Art and/as Labor: Some Dialectical Patterns in 'A'-1 through 'A'-10

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Author: Burton Hatlen
Editor: Michelle Lee
From: Poetry Criticism(Vol. 121)
Publisher: Gale, part of Cengage Group
Document Type: Critical essay
Length: 12,748 words

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[(essay date summer 1984) In the following essay, Hatlen focuses on the opposition between aesthetics and politics in the first ten sections of "A," arguing that the poem serves as a socialist response to the fascism of Ezra Pound's Cantos.]

That certain dialectical patterns play through all of Louis Zukofsky's poetry, and especially "A," has been suggested by Barry Ahearn: "Zukofsky's works swarm with opposites: objective/subjective, thought/music, autobiography/reticence, and a formula he found in Spinoza, "natura naturans, natura naturata" (nature as creator, nature as created)."1 While Ahearn's list of the opposites in Zukofsky's poetry is useful, it seems to me incomplete, and in this essay I want to focus on a pattern of oppositions missing from Ahearn's list: the conflict between aesthetic experience and political action that plays through the first ten sections of "A".2 "A" is from beginning to end a persistently self-reflexive poem, a poem about poetry, about language--as the raw material of poetry--in general, and about art in general. In the first ten sections of "A", Zukofsky develops a complex counterpoint between his aesthetic commitments and the Marxist political commitments that he maintained from his youth until the 1940s. Some of the political and social concerns evident in "A"-1 through "A"-10 fade in the later movements. The decisive shift seems to come between "A"-10 and "A"-11--almost ten years' time and a major shift in attitude separate these two sections of "A" (although as we shall see, "A"-9 seems designed to bridge this gap). But in this essay I shall focus on the first ten sections of "A"; and in my discussion of these sections of the poem, I shall argue that Zukofsky has here left us one of the most permanently interesting bodies of political poetry written in the first half of this century.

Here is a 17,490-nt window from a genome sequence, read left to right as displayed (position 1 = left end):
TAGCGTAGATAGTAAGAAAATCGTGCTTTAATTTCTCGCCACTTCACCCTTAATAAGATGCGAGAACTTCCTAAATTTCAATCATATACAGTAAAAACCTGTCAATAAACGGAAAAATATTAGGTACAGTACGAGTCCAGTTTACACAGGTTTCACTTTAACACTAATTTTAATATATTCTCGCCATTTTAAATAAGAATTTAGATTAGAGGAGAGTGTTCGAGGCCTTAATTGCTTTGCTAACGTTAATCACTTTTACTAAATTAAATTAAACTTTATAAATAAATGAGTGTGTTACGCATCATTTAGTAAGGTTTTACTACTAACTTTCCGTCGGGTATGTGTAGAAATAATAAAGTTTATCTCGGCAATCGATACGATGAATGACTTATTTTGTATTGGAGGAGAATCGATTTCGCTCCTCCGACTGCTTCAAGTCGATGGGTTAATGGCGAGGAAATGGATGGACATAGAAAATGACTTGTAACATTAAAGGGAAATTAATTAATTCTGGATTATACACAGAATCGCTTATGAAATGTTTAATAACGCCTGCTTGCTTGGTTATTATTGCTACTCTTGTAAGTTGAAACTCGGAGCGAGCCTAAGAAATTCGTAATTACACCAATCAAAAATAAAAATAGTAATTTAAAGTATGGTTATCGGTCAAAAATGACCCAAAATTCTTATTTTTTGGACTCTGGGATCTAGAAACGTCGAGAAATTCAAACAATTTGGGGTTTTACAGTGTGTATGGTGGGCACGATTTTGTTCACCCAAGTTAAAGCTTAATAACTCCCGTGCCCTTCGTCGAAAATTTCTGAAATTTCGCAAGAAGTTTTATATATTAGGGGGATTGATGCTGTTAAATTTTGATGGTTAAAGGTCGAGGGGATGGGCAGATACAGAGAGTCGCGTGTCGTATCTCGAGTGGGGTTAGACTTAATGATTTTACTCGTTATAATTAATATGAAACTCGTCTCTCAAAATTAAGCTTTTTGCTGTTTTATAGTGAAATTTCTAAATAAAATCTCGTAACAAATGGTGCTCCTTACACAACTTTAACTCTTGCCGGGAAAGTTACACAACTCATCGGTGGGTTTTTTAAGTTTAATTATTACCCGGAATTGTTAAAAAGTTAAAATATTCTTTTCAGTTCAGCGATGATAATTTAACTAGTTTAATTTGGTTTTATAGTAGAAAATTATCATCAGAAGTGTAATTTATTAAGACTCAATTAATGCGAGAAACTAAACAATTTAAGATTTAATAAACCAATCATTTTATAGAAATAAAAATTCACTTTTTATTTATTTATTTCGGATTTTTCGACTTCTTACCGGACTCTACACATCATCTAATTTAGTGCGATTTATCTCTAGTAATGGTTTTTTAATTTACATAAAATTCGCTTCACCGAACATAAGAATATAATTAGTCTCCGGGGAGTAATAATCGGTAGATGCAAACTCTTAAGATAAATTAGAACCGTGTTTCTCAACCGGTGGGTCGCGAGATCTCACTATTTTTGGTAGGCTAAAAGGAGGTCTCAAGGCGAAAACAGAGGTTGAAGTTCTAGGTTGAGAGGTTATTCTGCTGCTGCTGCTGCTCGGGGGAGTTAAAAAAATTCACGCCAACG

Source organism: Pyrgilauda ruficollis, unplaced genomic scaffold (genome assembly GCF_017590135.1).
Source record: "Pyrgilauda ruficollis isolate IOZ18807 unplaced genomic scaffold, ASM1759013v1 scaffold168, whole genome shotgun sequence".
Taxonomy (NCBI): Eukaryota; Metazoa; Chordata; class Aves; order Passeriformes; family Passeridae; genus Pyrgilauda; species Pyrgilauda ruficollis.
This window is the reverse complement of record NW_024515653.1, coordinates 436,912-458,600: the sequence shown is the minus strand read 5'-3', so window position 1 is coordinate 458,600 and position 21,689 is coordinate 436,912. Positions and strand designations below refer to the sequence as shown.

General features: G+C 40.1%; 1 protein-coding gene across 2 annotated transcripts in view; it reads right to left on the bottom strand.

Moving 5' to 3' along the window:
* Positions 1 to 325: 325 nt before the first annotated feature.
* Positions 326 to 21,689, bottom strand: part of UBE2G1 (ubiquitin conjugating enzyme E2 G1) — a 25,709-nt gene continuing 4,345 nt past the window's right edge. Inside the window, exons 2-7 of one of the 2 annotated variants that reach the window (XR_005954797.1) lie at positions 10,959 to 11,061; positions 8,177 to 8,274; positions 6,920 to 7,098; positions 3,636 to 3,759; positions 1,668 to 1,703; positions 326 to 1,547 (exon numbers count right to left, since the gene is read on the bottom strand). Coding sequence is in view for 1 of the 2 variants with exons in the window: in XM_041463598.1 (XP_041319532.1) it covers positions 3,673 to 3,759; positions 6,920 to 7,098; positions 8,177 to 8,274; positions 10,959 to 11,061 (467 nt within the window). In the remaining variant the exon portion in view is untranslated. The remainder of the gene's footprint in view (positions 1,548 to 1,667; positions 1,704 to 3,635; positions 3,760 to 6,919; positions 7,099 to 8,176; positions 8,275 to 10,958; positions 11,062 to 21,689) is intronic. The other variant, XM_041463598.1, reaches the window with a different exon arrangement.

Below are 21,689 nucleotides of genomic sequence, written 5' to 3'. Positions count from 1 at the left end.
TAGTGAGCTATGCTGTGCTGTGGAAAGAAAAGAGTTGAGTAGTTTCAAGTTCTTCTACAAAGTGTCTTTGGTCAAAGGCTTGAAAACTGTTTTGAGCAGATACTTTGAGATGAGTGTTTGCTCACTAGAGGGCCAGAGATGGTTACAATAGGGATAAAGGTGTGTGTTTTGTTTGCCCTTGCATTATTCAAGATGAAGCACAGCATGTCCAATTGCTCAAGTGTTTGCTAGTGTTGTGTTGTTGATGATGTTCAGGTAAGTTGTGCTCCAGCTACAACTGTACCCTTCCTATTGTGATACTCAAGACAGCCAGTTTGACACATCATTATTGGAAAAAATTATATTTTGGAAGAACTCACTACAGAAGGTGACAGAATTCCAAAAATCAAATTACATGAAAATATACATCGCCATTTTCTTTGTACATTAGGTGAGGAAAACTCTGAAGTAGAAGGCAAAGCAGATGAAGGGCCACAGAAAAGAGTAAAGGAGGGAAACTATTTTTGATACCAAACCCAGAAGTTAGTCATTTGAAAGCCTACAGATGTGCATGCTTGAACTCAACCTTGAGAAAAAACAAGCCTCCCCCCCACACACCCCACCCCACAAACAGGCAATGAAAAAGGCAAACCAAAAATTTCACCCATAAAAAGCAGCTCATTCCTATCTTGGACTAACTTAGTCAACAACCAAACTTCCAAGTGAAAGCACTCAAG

Specifically, I propose that "A"-1 through "A"-10 represents a sustained effort to write, within a poetic mode that derives from Pound, a democratic and socialist response to the elitist and fascist political epic that Pound himself was writing during the 1930s. Yet although he was explicitly and consistently a political poet, the young Zukofsky never sacrificed his art to his politics, and it is the interplay between art and politics in "A"-1 through "A"-10 that I want to trace here. Further, I wish to argue that ultimately Zukofsky finds a way of reconciling art and politics within an explicitly Marxist conception of labor as the distinctively human act by which we collectively transform the world and make it our own. The labor here at issue may include the verbal act by which the poet transforms the world, the physical act by which the worker--as Marx contended--infuses value into material objects, or the political praxis of the social visionary--Lenin is Zukofsky's principal example--who struggles to transform society itself. If all...

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Gale Document Number: GALE|H1420106033